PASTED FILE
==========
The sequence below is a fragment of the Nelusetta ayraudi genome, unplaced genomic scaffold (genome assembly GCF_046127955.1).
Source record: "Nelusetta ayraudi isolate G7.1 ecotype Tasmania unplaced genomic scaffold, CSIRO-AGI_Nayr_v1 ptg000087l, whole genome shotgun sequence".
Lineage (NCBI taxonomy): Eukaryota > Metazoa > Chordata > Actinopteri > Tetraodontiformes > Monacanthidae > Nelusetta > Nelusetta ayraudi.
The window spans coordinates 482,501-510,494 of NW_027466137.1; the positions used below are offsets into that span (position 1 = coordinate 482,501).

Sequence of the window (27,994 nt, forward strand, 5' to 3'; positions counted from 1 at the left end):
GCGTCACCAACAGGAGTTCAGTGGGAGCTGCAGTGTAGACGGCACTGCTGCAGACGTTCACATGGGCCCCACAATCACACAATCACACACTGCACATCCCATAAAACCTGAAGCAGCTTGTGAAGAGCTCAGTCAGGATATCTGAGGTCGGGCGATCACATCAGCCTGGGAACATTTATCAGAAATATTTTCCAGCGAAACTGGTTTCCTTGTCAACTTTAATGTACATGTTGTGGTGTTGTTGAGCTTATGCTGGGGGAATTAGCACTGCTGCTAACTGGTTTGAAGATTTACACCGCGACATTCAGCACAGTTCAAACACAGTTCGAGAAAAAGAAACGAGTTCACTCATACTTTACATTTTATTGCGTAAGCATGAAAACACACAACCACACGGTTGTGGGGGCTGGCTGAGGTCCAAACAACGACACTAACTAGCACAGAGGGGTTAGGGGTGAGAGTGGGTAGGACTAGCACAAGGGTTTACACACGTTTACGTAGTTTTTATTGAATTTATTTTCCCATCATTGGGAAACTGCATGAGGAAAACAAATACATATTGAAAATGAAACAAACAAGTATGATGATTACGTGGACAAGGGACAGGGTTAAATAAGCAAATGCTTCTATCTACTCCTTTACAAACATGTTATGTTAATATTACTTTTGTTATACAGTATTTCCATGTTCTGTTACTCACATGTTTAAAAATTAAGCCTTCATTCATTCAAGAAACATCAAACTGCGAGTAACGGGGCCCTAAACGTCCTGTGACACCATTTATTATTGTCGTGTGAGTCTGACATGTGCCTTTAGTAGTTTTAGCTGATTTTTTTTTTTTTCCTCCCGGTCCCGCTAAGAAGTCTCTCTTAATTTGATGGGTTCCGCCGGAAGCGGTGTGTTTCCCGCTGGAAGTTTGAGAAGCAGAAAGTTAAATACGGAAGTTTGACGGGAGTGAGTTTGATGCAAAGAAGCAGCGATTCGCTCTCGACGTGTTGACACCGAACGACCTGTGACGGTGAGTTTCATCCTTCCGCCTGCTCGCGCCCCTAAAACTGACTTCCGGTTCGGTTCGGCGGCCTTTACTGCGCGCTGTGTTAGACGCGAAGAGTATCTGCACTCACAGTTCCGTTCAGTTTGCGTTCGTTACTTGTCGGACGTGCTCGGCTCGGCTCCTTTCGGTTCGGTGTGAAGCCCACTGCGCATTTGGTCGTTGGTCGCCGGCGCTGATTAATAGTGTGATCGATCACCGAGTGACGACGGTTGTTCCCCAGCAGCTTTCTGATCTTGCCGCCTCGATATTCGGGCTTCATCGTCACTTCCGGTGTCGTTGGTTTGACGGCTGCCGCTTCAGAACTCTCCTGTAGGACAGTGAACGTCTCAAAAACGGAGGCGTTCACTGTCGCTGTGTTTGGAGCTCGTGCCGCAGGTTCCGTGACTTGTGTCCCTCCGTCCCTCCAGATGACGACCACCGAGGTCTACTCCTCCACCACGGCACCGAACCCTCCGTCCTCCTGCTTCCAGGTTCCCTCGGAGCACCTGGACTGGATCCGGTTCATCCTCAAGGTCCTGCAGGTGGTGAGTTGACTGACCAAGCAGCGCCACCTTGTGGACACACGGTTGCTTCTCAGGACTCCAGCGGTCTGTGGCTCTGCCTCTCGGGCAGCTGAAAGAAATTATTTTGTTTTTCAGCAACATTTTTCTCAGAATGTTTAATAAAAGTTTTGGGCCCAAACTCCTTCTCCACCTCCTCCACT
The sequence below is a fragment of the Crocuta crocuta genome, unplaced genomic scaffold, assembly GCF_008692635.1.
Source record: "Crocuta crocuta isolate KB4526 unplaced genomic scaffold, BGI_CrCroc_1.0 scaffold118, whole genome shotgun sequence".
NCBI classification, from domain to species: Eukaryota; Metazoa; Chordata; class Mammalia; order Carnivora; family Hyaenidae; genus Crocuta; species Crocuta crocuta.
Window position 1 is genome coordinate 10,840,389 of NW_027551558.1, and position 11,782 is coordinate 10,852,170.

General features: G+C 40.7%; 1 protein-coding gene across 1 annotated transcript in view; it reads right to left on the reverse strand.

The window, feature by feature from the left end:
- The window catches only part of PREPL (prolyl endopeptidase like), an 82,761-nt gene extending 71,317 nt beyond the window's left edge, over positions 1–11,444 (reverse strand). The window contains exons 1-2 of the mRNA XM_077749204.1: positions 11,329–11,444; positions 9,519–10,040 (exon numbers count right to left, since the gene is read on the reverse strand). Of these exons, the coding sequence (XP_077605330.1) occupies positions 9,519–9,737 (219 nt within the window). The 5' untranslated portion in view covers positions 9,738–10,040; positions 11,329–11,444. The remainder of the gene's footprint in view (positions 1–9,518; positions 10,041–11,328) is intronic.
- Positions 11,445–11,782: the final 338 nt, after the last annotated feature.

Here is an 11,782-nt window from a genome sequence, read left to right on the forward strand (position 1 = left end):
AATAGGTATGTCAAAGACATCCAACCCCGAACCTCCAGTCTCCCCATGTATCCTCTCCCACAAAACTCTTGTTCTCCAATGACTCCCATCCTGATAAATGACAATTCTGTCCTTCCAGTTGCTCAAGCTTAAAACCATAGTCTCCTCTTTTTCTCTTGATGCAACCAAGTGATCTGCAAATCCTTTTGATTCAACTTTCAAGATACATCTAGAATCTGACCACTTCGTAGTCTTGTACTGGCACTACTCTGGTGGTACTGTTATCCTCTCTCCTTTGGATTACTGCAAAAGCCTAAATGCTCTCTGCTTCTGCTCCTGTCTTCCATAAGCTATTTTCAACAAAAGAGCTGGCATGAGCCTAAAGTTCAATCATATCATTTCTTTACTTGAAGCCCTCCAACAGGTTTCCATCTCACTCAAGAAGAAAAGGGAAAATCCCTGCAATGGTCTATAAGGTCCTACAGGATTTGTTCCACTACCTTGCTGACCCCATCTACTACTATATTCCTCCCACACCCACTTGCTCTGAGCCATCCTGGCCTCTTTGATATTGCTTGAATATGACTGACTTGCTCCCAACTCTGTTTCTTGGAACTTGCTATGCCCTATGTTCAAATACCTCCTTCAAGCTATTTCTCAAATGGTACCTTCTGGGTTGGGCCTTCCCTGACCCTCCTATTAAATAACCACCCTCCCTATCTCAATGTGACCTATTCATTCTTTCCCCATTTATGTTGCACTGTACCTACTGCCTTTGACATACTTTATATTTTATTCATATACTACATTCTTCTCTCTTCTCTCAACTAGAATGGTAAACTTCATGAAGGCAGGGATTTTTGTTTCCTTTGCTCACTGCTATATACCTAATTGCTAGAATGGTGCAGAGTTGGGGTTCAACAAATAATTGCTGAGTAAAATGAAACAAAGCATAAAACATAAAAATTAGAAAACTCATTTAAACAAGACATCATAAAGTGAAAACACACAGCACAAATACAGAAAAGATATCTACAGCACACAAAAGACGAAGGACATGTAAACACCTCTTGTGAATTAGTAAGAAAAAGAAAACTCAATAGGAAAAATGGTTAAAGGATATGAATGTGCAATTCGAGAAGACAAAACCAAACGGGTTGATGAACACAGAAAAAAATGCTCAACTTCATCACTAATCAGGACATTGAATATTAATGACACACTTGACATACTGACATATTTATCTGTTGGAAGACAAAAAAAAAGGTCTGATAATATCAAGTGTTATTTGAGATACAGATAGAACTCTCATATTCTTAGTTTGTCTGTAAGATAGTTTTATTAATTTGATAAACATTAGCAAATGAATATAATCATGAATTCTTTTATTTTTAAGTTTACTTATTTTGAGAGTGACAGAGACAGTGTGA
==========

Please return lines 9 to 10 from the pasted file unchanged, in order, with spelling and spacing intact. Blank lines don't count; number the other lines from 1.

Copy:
NCBI classification, from domain to species: Eukaryota; Metazoa; Chordata; class Mammalia; order Carnivora; family Hyaenidae; genus Crocuta; species Crocuta crocuta.
Window position 1 is genome coordinate 10,840,389 of NW_027551558.1, and position 11,782 is coordinate 10,852,170.